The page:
Professor Leo Garofalo travels the world to piece together the history of the African Diaspora in Peru’s southern highlands
History Professor Leo Garofalo travels around the world to discover more about the African Diaspora in Peru’s southern highlands in the 1500s and 1600s.
Although much of the research into the topic of African Diaspora—including his own—has understandably focused on the Andean cities where the Black population maintained a majority into the 1800s, Garofalo’s recent work focuses on the comparatively under-researched experience of the African Diaspora in the Peruvian Southern Highlands, with a focus on the city of Cuzco.
“Black people—both free and enslaved—arrived to Cuzco at the same time the Spanish did, and they quickly became a significant and visible part of all aspects of life there, especially local religious practice and the development of colonial spiritual beliefs,” explained Garofalo. “In coastal Peru, there are very dynamic environments. You have Black confraternities, you have Black social organizations. In the highland areas, particularly when we talk about Afro-indigenous spirituality, we don't see what we see in the phenomenon on the coast. Therefore, you have to look harder and more widely for evidence of the African Diaspora in Cuzco.”
With fellowships to access Yale’s Beinecke Rare Book and Manuscript Library and the University of Chicago’s rare books library, as well as a research grant from the American Philosophical Society, Garofalo has studied several of the most prominent collections of records on the topic. He was particularly excited about being awarded a visiting fellowship from the British Library’s Eccles Centre for American Studies.
“The British Library has an unparalleled collection of material from all over the world and reaches back in time to the 16th and 17th century, which are the eras I’m working on,” enthused Garofalo.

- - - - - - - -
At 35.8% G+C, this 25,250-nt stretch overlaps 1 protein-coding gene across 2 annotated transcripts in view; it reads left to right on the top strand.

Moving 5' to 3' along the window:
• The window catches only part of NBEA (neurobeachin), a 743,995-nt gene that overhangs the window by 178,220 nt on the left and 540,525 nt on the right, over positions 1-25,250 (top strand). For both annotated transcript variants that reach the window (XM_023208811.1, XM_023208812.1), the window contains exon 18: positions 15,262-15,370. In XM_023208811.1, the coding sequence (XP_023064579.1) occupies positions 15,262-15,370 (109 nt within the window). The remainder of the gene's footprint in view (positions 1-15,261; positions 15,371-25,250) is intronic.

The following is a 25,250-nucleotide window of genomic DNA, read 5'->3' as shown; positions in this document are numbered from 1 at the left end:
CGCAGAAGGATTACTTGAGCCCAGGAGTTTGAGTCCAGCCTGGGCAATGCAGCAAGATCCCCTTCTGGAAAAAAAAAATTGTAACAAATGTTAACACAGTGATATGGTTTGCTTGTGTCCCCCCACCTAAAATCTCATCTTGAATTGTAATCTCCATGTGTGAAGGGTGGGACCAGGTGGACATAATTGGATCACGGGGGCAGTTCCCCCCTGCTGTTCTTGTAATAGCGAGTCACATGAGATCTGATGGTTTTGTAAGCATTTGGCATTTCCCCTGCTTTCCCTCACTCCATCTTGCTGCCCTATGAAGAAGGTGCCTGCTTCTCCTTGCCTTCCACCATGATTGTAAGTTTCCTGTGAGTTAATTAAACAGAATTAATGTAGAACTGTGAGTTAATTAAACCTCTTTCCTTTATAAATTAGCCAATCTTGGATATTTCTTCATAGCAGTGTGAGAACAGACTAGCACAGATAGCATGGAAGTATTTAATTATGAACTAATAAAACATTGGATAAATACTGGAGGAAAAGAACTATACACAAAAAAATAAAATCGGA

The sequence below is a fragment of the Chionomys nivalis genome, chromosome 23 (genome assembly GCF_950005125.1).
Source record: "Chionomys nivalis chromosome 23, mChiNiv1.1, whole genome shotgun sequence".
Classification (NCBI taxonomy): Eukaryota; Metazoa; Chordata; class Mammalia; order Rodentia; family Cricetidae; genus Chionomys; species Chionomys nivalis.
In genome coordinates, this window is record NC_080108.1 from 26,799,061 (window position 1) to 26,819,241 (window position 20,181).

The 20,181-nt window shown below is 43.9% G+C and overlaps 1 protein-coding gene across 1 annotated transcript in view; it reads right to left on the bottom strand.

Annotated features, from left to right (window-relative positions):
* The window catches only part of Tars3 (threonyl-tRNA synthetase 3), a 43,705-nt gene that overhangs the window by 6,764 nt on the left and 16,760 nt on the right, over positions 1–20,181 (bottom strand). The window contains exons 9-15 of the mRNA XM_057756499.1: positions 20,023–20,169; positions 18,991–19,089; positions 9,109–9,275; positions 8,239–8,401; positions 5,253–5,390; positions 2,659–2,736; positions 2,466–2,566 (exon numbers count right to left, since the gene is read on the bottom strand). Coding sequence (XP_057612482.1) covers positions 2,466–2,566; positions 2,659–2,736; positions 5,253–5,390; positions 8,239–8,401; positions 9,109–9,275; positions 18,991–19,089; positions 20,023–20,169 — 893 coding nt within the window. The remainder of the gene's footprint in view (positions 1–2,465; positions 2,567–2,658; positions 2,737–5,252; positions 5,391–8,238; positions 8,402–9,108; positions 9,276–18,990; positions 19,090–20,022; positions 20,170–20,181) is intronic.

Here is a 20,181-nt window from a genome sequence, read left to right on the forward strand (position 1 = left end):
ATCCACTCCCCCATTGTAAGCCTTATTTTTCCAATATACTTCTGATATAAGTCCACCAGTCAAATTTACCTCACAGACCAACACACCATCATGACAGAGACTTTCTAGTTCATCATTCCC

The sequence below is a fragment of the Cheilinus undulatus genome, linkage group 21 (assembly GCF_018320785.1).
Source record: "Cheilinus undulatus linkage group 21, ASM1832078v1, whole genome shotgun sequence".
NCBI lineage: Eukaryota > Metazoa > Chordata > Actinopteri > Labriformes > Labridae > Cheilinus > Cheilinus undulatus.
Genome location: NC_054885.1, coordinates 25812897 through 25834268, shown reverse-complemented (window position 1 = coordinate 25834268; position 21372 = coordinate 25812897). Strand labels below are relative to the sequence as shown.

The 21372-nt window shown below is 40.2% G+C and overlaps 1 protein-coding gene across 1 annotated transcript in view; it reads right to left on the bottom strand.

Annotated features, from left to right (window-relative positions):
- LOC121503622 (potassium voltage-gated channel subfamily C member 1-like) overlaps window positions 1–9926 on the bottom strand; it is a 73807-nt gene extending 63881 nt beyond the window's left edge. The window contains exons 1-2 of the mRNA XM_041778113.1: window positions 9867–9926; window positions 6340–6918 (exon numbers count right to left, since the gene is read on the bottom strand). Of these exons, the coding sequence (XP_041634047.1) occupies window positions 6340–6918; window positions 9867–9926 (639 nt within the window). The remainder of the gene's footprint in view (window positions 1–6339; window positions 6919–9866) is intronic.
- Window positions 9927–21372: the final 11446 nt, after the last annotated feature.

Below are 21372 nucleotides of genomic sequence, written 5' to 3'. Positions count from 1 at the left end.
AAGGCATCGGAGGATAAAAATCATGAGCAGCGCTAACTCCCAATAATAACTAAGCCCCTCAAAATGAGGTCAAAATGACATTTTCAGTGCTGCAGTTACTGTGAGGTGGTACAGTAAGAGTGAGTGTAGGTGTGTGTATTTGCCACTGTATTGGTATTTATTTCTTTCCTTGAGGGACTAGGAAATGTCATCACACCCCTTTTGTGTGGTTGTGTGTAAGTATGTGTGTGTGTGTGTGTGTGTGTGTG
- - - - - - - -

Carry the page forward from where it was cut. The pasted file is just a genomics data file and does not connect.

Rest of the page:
Still, piecing together a largely unwritten 500-year-old history—by combining map and book collections with manuscripts—is by no means easy. “With original handwritten documents, you’re searching for needles in the haystack, right?” Garofalo acknowledged. “There are often no catalogs for manuscript materials, and, in some case, archives and libraries don’t have people who know how to read the early handwriting. They can’t even distinguish the dates. So, we don’t even really know what they have in an archive or a library’s manuscript holdings until we look through it all, document by document.”
This lack of information and the scattered nature of related documents has motivated Garofalo to pursue a secondary project as he continues his primary investigation.
“All this material really should be repatriated and put together in an entire collection, as opposed to broken into these little pieces in all these places,” he argued. “Most of us don’t have time to go around and look at little bits of these, so they get missed or ignored. So one of the things that I’m hoping to do with the manuscripts of the British Library and these others is begin to reconstruct a digital archive and then publish a printed copy of that as well. Maybe a shorter version, with translations to English to be used in the classroom. And so forth. Basically, trying to create a research tool.”
Garofalo hopes that his work will inspire others to dig into document archives in order to write the many still unwritten histories.
“Anyone interested can actually quite easily look at some of the highest-quality materials,” he said. “The websites of these libraries and their special collections have a small selection of other collections right there for you to look at. And with almost all of them, you can walk in and look at exhibits of rare books, maps and original manuscript sources. I encourage budding historians to do just that and begin their own journey.”